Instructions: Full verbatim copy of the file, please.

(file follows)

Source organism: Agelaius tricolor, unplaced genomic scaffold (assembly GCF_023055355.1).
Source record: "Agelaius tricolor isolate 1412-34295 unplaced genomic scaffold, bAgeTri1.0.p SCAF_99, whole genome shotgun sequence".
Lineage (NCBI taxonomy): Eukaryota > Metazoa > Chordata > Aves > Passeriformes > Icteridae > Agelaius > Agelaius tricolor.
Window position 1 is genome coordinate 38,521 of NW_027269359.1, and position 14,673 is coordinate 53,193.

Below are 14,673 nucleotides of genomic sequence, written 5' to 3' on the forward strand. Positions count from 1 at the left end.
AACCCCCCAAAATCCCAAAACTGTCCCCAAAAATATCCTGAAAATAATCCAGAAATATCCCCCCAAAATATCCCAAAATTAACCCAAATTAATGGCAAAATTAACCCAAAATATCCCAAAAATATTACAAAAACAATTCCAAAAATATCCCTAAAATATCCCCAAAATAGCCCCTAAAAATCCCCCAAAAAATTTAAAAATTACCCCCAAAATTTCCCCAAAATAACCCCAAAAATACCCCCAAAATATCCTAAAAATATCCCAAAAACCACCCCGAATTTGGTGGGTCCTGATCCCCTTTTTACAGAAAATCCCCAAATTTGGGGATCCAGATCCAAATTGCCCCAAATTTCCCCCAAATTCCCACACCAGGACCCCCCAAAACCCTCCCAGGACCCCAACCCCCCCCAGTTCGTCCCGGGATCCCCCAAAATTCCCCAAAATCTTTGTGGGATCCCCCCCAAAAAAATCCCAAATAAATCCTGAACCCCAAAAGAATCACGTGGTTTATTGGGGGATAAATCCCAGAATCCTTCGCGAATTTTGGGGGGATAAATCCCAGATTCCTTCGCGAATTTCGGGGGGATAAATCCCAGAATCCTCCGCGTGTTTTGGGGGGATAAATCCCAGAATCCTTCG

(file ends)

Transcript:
Source organism: Agelaius tricolor, unplaced genomic scaffold (assembly GCF_023055355.1).
Source record: "Agelaius tricolor isolate 1412-34295 unplaced genomic scaffold, bAgeTri1.0.p SCAF_99, whole genome shotgun sequence".
Lineage (NCBI taxonomy): Eukaryota > Metazoa > Chordata > Aves > Passeriformes > Icteridae > Agelaius > Agelaius tricolor.
Window position 1 is genome coordinate 38,521 of NW_027269359.1, and position 14,673 is coordinate 53,193.

Below are 14,673 nucleotides of genomic sequence, written 5' to 3' on the forward strand. Positions count from 1 at the left end.
AACCCCCCAAAATCCCAAAACTGTCCCCAAAAATATCCTGAAAATAATCCAGAAATATCCCCCCAAAATATCCCAAAATTAACCCAAATTAATGGCAAAATTAACCCAAAATATCCCAAAAATATTACAAAAACAATTCCAAAAATATCCCTAAAATATCCCCAAAATAGCCCCTAAAAATCCCCCAAAAAATTTAAAAATTACCCCCAAAATTTCCCCAAAATAACCCCAAAAATACCCCCAAAATATCCTAAAAATATCCCAAAAACCACCCCGAATTTGGTGGGTCCTGATCCCCTTTTTACAGAAAATCCCCAAATTTGGGGATCCAGATCCAAATTGCCCCAAATTTCCCCCAAATTCCCACACCAGGACCCCCCAAAACCCTCCCAGGACCCCAACCCCCCCCAGTTCGTCCCGGGATCCCCCAAAATTCCCCAAAATCTTTGTGGGATCCCCCCCAAAAAAATCCCAAATAAATCCTGAACCCCAAAAGAATCACGTGGTTTATTGGGGGATAAATCCCAGAATCCTTCGCGAATTTTGGGGGGATAAATCCCAGATTCCTTCGCGAATTTCGGGGGGATAAATCCCAGAATCCTCCGCGTGTTTTGGGGGGATAAATCCCAGAATCCTTCG